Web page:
Commission Rules On Whether To Add Or Move Up First Presidential Debate

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The Commission on Presidential Debates on Thursday rejected a request from the Trump campaign to either add another debate or to move up the first contest, which is set for Sept. 29.

The commission wrote to Trump’s private attorney Rudy Giuliani that the existing schedule of three debates between the president and preumptive Democratic nominee Joe Biden is set, but the body might considering adding a fourth if both sides agree.

“If the candidates were to agree that they wished to add to that schedule, the Commission would consider that request but remains committed to the schedule of debates it has planned as reflected in the attached release,” the commission wrote in a letter obtained by The Associated Press.

Trump on Wednesday called for the first presidential debate to be moved up because it’s scheduled 35 days before the election and said early voting in many states means many Americans will cast ballots before the face-to-face contests between the two candidates even begin.

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“The one problem I have, the debate’s very late. It’s at the end of September and a lot of ballots will already be cast by that time,” Trump said in a “Fox & Friends” interview. “Why are they putting the first debate so late? The first debate should be before the first – at least before the first ballots go out. And they have it a month later, almost a month later. It’s ridiculous.”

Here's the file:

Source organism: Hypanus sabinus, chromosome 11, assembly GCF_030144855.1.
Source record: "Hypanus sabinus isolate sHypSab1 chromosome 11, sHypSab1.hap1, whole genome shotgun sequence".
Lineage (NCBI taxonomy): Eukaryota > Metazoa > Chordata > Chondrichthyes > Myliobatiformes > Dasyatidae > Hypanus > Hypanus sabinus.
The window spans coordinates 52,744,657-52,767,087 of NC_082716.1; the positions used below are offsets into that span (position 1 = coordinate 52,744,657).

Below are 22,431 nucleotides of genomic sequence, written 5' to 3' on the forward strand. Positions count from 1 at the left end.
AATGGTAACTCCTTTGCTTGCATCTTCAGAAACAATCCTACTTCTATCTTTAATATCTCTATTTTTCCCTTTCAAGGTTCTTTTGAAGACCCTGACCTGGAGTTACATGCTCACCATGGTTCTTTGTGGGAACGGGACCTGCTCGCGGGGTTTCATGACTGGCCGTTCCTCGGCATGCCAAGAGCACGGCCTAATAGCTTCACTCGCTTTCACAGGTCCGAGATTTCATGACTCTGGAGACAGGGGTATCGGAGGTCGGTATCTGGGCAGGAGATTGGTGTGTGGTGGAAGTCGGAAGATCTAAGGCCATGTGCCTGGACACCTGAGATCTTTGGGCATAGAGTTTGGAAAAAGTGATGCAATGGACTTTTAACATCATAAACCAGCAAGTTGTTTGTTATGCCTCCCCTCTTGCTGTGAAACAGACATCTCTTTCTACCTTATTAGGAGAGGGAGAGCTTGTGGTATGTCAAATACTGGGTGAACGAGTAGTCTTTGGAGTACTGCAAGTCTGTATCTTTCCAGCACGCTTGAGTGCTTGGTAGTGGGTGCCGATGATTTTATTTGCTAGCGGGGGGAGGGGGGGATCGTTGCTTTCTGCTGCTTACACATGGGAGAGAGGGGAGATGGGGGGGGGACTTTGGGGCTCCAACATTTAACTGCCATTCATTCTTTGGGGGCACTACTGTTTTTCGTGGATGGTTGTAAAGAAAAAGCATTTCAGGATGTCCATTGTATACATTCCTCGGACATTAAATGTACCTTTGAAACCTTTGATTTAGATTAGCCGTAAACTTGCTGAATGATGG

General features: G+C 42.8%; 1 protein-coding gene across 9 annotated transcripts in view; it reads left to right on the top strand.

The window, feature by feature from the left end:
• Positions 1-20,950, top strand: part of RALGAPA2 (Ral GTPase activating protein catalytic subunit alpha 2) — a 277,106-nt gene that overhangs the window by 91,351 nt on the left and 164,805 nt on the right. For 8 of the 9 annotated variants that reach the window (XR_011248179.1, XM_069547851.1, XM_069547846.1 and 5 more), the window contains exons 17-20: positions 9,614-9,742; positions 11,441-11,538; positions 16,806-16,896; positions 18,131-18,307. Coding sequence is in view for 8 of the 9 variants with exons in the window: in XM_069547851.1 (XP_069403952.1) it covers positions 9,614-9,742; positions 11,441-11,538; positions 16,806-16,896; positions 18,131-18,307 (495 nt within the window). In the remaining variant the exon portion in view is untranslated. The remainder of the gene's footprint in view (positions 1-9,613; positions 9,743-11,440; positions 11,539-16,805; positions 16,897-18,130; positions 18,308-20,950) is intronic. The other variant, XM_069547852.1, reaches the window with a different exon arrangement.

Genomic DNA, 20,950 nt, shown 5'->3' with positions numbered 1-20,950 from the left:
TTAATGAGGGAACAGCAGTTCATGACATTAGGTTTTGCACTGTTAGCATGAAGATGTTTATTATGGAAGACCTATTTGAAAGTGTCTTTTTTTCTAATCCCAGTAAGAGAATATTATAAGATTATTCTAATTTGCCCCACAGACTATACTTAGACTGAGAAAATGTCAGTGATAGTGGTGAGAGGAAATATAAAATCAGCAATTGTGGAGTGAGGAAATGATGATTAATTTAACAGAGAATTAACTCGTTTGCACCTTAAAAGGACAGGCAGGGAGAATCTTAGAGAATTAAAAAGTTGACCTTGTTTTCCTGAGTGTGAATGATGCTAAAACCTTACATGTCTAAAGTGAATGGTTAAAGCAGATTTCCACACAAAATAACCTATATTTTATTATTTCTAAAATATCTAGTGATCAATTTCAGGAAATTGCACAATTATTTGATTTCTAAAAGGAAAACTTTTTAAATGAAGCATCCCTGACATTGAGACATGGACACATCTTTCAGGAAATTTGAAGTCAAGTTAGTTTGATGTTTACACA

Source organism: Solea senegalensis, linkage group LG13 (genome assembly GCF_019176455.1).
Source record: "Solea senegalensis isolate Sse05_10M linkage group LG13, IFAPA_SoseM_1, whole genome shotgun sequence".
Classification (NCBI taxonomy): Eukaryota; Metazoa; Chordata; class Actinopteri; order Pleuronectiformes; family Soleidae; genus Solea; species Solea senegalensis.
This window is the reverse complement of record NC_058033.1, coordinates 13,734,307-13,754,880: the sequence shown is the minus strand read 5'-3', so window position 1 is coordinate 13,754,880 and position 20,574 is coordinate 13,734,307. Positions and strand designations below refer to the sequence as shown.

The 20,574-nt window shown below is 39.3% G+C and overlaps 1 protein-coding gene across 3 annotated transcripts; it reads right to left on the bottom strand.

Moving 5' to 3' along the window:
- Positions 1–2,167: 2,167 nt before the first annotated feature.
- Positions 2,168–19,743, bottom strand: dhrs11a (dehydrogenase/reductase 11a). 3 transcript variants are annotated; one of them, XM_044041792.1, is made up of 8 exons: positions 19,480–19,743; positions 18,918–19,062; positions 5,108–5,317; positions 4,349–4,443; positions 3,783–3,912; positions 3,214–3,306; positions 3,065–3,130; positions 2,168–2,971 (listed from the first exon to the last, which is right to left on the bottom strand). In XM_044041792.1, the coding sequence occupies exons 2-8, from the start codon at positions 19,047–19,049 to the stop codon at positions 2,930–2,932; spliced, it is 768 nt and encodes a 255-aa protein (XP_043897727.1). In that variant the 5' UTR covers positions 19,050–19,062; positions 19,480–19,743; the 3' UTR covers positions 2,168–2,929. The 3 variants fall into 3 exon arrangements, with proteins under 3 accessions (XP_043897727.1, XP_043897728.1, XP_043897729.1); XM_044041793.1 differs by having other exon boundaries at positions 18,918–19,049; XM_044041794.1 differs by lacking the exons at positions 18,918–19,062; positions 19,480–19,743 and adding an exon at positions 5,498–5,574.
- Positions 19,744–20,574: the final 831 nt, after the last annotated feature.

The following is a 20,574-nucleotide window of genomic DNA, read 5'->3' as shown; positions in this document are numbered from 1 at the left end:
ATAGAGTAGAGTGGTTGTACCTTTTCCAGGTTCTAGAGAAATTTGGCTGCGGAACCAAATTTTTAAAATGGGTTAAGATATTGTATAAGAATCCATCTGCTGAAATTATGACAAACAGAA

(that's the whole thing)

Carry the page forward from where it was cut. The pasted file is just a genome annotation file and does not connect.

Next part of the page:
The key swing state of Michigan, for example, allows residents to submit ballots 45 days before the election. Virginians can also vote in-person at their local registrar’s office at that time, and in Minnesota, another swing state, early voting begins Sept. 18.

Trump also addressed the number of debates, of which there are others scheduled on Oct. 15 and 22. “I wouldn’t mind more,” Trump said, but added, “What’s more important to me is the first debate be moved up so that when people are putting in their first ballot they’re gonna know.”

But the commission said no go.

“There is a difference between ballots having been issued by a state and those ballots having been cast by voters, who are under no compulsion to return their ballots before the debates,” the commission said. “While more people will likely vote by mail in 2020, the debate schedule has been and will be highly publicized. Any voter who wishes to watch one or more debates before voting will be well aware of that opportunity.”


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